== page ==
This was a better one. She didn’t go against nature she went along with it. She gave them curds or similar and they shit when they’d had enough. But they didn’t shit in the sticks they shit over the edge of the nest down to the floor. This is for them what they do. The main crow doesn’t mind. This is what she wants.

I said to her “Have you seen my Daddy? He was last at sea.” She said “Was he wooden like you are?” I said “No he was the real thing.” She said “Then he’d of sunk then. Not being wood like you.” “Is wood good then?” I wanted to know. “In your dreams you knothole,” she said. “I can see your bucket plainly,” I said.

“No thank you,” I said. “No thank you, please. This wasn’t why I came. Don’t push me. I won’t have it.” “Googy googy googy,” she said. “I beg your pardon?” I begged. She said “If you haven’t got a name in six weeks the council gives you one. Out of their name book. And they’re shit names.”

Obviously it was too soon. I wasn’t ready. I hadn’t been warned. There wasn’t enough air. I kept falling over. I went to some cows. That was very nice. The mooing was warm.

There was no big bull. I bought some milk. I laid down low. I had cud or similar. There was yellow and purple.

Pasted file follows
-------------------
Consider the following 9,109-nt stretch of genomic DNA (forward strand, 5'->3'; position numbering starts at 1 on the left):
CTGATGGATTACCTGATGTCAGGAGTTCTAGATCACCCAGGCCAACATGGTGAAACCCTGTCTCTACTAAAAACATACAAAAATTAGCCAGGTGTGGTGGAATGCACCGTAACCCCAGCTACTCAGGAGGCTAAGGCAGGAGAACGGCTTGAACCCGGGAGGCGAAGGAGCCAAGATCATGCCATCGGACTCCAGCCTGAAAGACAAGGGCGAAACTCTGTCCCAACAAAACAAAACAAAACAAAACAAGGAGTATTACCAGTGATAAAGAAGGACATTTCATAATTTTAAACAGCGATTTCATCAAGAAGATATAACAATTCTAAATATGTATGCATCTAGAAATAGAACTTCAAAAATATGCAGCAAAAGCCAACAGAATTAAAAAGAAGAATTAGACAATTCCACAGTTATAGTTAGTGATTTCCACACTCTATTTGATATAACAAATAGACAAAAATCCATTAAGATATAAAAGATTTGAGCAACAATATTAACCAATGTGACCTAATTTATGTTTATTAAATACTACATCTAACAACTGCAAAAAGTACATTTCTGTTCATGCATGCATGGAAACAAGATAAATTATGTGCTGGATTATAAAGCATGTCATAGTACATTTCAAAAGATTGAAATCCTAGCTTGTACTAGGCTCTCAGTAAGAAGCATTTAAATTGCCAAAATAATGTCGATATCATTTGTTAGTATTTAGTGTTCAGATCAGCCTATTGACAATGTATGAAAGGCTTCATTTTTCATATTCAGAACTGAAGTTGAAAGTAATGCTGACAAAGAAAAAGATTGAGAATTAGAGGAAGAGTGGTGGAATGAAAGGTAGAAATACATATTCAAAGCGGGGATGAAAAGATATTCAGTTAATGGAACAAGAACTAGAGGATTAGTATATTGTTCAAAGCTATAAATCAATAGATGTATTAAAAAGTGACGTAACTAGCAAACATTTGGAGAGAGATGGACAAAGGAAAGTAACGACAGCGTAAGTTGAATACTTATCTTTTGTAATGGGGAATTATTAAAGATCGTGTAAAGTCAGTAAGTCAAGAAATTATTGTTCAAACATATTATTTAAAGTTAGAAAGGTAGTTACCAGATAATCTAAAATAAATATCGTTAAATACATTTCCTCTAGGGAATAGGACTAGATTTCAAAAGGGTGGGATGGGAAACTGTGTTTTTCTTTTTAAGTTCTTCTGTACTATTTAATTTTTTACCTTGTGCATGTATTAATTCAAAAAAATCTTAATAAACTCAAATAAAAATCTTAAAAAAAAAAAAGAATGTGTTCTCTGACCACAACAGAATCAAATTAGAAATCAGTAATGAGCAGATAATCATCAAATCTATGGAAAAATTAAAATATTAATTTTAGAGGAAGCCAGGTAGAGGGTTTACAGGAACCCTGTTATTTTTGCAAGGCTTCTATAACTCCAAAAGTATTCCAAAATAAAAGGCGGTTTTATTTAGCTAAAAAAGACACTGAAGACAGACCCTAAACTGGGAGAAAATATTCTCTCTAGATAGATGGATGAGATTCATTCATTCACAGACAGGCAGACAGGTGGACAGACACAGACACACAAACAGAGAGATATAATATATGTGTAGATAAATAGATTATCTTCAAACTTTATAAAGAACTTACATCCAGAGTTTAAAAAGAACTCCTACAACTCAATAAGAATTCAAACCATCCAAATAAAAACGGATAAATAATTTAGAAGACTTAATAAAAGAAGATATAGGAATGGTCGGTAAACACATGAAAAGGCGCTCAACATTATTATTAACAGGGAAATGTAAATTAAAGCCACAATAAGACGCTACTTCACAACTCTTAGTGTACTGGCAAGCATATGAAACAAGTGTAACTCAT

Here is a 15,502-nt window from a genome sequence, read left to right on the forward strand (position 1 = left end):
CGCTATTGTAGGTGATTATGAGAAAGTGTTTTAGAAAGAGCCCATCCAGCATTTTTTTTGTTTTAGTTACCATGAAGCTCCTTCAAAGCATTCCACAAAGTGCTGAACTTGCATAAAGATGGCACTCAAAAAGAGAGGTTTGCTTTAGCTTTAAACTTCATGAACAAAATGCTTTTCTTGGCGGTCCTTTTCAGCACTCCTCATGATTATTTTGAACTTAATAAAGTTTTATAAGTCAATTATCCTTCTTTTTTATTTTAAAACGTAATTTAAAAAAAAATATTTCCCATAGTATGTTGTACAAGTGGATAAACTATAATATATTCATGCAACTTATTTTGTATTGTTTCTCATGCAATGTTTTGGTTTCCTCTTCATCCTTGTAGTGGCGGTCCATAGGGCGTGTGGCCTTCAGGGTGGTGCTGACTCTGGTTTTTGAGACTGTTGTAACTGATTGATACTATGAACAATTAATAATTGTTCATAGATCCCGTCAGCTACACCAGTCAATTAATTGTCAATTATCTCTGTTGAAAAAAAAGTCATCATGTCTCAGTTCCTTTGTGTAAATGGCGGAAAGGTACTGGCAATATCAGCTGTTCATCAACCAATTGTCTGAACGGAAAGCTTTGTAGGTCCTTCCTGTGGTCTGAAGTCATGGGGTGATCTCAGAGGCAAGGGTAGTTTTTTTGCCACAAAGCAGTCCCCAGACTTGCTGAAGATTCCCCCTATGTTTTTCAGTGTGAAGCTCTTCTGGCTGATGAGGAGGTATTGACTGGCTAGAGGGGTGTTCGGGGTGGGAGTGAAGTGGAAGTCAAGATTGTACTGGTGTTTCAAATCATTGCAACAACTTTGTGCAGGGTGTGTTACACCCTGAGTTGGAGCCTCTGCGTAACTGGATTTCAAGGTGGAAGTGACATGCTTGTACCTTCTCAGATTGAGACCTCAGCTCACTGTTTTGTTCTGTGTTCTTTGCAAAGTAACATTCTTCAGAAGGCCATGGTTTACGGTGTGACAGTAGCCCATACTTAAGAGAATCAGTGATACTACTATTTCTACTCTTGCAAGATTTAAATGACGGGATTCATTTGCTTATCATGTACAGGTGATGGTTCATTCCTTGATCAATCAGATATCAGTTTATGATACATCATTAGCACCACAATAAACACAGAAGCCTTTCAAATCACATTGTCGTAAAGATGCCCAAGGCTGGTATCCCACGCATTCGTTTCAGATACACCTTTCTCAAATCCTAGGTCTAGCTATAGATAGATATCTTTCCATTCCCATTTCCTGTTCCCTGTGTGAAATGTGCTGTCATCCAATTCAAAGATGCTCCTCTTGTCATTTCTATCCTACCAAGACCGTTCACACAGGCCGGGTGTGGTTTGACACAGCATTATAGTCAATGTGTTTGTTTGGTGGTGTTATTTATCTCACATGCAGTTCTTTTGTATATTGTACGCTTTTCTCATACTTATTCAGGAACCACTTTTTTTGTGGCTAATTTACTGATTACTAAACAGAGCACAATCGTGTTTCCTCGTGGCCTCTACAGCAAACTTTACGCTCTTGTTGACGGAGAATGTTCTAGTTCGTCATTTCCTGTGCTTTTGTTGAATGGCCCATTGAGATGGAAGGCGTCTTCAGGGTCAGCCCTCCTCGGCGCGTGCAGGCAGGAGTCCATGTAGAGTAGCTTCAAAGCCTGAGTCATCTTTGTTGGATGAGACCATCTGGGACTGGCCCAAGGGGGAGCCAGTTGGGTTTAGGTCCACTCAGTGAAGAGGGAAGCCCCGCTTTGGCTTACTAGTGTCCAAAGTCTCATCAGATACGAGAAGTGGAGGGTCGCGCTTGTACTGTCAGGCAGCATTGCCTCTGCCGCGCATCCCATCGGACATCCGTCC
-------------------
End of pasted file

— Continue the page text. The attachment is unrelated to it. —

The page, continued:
“That’s all very well, Wendy. You say there is something that needs to be stuck on but quite frankly I’m better without it.”

“Come off it, Peter. Don’t play Mister Silly Billy DimDick with me. You want people to say you’re several clowns short of a circus? This is the proper shit.”

I couldn’t see the point but I let her.

I put all these things in my unconscious. They were quite jumbled up but it didn’t really matter – Freud had made it clear that the terrain was timeless and structureless. It was characterised by its lack of signposts and the great volume of its signs. I felt as if it had been a good night’s work.

I made my way back. It was good to be somewhere proper again. I rinsed my wellingtons in the sea then slipped in for a swim. I began to wonder if I had put enough into my unconscious. It was so hard to tell. From what I understood it was possible to feel that one had great inner riches only to discover that this was merely a wish.

As I stretched out on the beach and mused on this conundrum I noticed the singer Katy Perry looking at me. She broke a coconut on a rock and offered me milk. I drank gratefully and curled up in her arms. She sang a selection from ‘One of the Boys’, her US and UK platinum album. I felt utterly content.

Katy told me that I had a lot to offer. She had built a bivouac from natural materials and suggested that we settle in it. She politely asked if I would make her pregnant. I told her that for some reason I could no longer control my bowels or my bladder but that needn’t necessarily be problematic if it was known in advance. 

I didn’t think it could rain in the desert. I thought it was always hot and dry. I had my wellingtons but otherwise only a bathing costume. I could catch water in my boots and I could put my costume on my head if the weather got worse. I was glad to find that I had a few tricks up my sleeve.


David Gale's Peachy Coochy Nites #15
David Gale's Peachy Coochy Nites #21